Pander Much?

Let’s see. Anybody got the scorecard and one of those little pencils?

So far, I’ve gone after Giuliani for playing host to the largest sanctuary city for illegal immigrants that this country has ever seen, for being on the wrong side of the abortion issue, and for never meeting gun control legislation he didn’t like.

I’ve criticized Huckabee for out-of-control taxes and government spending while governor, for the inappropriate use of his otherwise refreshing wit, for providing the children of illegal immigrants in Arkansas with scholarships that could have gone to American kids, and for his proposal to close down the detainee camp at Guantanamo Bay.

I’ve also blasted McCain for his plan to bring terrorist detainees into stateside prisons and afford them the same right as American citizen inmates, as well as being a favorite of liberals for his apparent disdain for the First Amendment, his failure to grasp the positive impact of the Bush tax cuts, his buying into the socialist patsy that is global warming, and his unforgivable sponsorship of last year’s Comprehensive Immigration Reform “shamnesty” Bill.

So … where does that leave Mitt Romney?

Honestly, I like Mitt. I believe that he is a man of good moral character. I believe that his evolution on abortion was truly genuine (after all, with his wife’s Multiple Sclerosis, he has the perfect excuse for being pro-choice and interested in embryonic stem cell research and the like). I think that his credentials–especially with regard to the economy–are perhaps the best of the entire field, Fred Thompson included.

From everything that Mitt Romney says, he seems to me to be a genuine, traditional-mold, Ronald Reagan conservative. Strong national defense. Strong economy. Small federal government. Low taxes, responsible spending. Tight borders. Solid on the Second Amendment. Decent moral and family values. From what I’ve heard out of his own mouth, he’s got it all.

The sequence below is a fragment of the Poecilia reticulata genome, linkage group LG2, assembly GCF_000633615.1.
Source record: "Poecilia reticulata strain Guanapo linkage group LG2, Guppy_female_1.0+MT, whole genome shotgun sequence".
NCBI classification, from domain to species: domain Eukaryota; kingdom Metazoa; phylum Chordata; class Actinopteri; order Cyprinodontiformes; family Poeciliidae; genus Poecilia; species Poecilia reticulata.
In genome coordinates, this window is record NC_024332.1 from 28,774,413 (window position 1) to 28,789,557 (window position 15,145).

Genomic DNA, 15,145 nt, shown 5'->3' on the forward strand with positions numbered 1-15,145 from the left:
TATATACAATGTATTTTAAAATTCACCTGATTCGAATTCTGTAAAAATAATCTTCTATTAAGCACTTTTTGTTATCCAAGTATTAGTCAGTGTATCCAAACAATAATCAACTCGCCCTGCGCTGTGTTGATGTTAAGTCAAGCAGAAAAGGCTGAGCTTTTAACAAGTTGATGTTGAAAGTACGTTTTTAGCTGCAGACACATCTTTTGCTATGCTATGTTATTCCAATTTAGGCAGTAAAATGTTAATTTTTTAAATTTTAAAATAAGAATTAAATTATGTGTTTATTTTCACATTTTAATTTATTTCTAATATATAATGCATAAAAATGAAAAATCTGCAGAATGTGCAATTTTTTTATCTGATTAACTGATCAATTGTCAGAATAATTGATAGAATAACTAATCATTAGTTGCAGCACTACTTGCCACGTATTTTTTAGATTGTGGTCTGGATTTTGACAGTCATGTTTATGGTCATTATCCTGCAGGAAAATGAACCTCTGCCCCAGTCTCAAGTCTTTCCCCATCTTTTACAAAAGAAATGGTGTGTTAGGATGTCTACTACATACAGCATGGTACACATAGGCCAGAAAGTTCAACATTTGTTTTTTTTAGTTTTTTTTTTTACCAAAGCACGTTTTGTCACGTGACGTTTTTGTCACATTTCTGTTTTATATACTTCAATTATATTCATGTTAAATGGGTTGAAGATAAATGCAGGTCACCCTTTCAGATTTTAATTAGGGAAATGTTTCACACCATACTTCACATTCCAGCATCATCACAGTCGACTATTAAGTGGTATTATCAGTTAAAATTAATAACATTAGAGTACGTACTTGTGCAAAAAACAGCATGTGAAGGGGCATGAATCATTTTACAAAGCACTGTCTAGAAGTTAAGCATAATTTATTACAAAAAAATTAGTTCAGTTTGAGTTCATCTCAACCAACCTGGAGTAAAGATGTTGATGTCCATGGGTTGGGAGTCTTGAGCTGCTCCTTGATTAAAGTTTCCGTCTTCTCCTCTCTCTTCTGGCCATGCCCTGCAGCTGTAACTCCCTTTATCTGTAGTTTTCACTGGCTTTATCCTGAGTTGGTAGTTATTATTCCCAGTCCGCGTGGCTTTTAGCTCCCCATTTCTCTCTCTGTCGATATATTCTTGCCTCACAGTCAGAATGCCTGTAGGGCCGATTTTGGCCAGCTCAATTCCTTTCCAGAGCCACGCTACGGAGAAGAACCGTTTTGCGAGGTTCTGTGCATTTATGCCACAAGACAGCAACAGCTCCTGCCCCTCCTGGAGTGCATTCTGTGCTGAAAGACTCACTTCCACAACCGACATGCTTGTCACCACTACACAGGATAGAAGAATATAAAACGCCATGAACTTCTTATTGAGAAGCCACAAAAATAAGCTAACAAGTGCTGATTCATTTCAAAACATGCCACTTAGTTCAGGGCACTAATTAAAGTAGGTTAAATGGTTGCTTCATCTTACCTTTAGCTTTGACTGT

So why, for crying out loud, am I having such a difficult time getting behind him?

For the life of me, as much as I want to like Mitt, I cannot tell if he is just spoon-feeding me exactly what I want to hear.

For example, right after John McCain spoke to automotive workers in Michigan, telling them that “some of the lost jobs are not coming back,” that the industry had moved on and the long-term success of the community depended upon workers being re-trained, Romney proudly proclaimed that he would bring the automotive industry back to Michigan. He would challenge–in the courts if necessary–the bill that President Bush signed into law a fortnight ago that would increase fuel efficiency to standards that only two cars currently on the road (hybrids Honda Civic and Toyota Prius) can meet. He would spend billions of dollars in federal money, if necessary, to motivate the automakers.

“This,” he told the crowd, “is personal to me.”

Then again, maybe it is. His father, George, did indeed spend eight years as chairman of the American Motors Association, leaving only to spend six years as governor of Michigan before failing in a presidential bid of his own (Nixon won the nomination). Saving the automotive industry and revitalizing the long-faltering economy in Michigan may very well be “personal” to Mitt Romney.

But, “who let the dogs out?” Seriously?

Mitt’s strengths lie in his experience. He’s worth somewhere in the rough neighborhood of $260 million. He’s proven himself as a man who knows how the economy works, both on a national and international scale. He’s shown that, whether or not he truly believes it, he at least understands core conservative values.